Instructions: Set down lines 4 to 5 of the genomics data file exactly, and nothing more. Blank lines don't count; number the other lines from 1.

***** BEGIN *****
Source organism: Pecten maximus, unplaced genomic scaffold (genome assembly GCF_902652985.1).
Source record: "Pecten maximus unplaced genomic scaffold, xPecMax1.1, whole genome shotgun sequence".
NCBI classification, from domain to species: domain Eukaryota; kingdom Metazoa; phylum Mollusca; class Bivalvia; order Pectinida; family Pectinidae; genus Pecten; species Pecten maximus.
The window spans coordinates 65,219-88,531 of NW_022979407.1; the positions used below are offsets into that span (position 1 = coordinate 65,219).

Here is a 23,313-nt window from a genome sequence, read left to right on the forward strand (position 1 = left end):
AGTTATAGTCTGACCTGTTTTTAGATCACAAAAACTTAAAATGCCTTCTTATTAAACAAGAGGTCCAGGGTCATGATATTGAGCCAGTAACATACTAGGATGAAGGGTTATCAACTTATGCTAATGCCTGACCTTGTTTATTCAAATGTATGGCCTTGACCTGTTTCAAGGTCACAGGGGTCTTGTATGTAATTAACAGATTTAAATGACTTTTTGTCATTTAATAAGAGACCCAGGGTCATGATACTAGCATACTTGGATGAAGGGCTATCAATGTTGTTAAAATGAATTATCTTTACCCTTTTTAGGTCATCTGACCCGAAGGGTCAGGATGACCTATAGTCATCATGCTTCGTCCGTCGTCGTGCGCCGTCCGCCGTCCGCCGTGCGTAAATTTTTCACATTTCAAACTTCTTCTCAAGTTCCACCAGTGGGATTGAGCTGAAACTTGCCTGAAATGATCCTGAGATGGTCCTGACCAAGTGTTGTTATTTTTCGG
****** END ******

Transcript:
The window spans coordinates 65,219-88,531 of NW_022979407.1; the positions used below are offsets into that span (position 1 = coordinate 65,219).

Here is a 23,313-nt window from a genome sequence, read left to right on the forward strand (position 1 = left end):